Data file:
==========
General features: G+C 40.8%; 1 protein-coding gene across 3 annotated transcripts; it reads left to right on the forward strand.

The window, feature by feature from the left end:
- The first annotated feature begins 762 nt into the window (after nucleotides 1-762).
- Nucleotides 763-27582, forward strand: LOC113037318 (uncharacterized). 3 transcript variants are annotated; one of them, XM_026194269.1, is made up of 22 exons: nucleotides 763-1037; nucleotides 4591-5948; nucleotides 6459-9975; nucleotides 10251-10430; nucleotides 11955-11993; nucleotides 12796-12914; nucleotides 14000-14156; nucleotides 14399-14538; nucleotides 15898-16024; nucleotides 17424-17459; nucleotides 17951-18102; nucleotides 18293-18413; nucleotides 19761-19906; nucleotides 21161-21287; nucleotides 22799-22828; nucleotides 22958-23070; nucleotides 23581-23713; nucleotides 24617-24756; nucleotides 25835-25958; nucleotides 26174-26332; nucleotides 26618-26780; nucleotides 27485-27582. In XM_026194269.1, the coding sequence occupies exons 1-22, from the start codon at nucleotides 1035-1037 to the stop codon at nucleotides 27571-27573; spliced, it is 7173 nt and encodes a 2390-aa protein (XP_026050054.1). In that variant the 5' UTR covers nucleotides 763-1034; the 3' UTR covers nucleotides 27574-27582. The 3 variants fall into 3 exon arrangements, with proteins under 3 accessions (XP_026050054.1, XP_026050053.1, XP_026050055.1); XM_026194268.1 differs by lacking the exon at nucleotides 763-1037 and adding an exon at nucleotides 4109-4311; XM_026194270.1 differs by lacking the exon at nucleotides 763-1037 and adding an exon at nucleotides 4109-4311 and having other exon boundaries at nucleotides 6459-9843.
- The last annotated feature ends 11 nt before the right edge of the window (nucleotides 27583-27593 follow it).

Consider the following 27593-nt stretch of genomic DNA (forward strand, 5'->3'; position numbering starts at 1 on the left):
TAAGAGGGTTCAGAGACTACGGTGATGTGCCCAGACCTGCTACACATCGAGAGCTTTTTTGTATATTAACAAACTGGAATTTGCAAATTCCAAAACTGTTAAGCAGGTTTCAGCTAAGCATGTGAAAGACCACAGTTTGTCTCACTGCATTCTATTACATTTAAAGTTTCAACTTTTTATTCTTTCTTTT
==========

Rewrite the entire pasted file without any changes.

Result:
General features: G+C 40.8%; 1 protein-coding gene across 3 annotated transcripts; it reads left to right on the forward strand.

The window, feature by feature from the left end:
- The first annotated feature begins 762 nt into the window (after nucleotides 1-762).
- Nucleotides 763-27582, forward strand: LOC113037318 (uncharacterized). 3 transcript variants are annotated; one of them, XM_026194269.1, is made up of 22 exons: nucleotides 763-1037; nucleotides 4591-5948; nucleotides 6459-9975; nucleotides 10251-10430; nucleotides 11955-11993; nucleotides 12796-12914; nucleotides 14000-14156; nucleotides 14399-14538; nucleotides 15898-16024; nucleotides 17424-17459; nucleotides 17951-18102; nucleotides 18293-18413; nucleotides 19761-19906; nucleotides 21161-21287; nucleotides 22799-22828; nucleotides 22958-23070; nucleotides 23581-23713; nucleotides 24617-24756; nucleotides 25835-25958; nucleotides 26174-26332; nucleotides 26618-26780; nucleotides 27485-27582. In XM_026194269.1, the coding sequence occupies exons 1-22, from the start codon at nucleotides 1035-1037 to the stop codon at nucleotides 27571-27573; spliced, it is 7173 nt and encodes a 2390-aa protein (XP_026050054.1). In that variant the 5' UTR covers nucleotides 763-1034; the 3' UTR covers nucleotides 27574-27582. The 3 variants fall into 3 exon arrangements, with proteins under 3 accessions (XP_026050054.1, XP_026050053.1, XP_026050055.1); XM_026194268.1 differs by lacking the exon at nucleotides 763-1037 and adding an exon at nucleotides 4109-4311; XM_026194270.1 differs by lacking the exon at nucleotides 763-1037 and adding an exon at nucleotides 4109-4311 and having other exon boundaries at nucleotides 6459-9843.
- The last annotated feature ends 11 nt before the right edge of the window (nucleotides 27583-27593 follow it).

Consider the following 27593-nt stretch of genomic DNA (forward strand, 5'->3'; position numbering starts at 1 on the left):
TAAGAGGGTTCAGAGACTACGGTGATGTGCCCAGACCTGCTACACATCGAGAGCTTTTTTGTATATTAACAAACTGGAATTTGCAAATTCCAAAACTGTTAAGCAGGTTTCAGCTAAGCATGTGAAAGACCACAGTTTGTCTCACTGCATTCTATTACATTTAAAGTTTCAACTTTTTATTCTTTCTTTT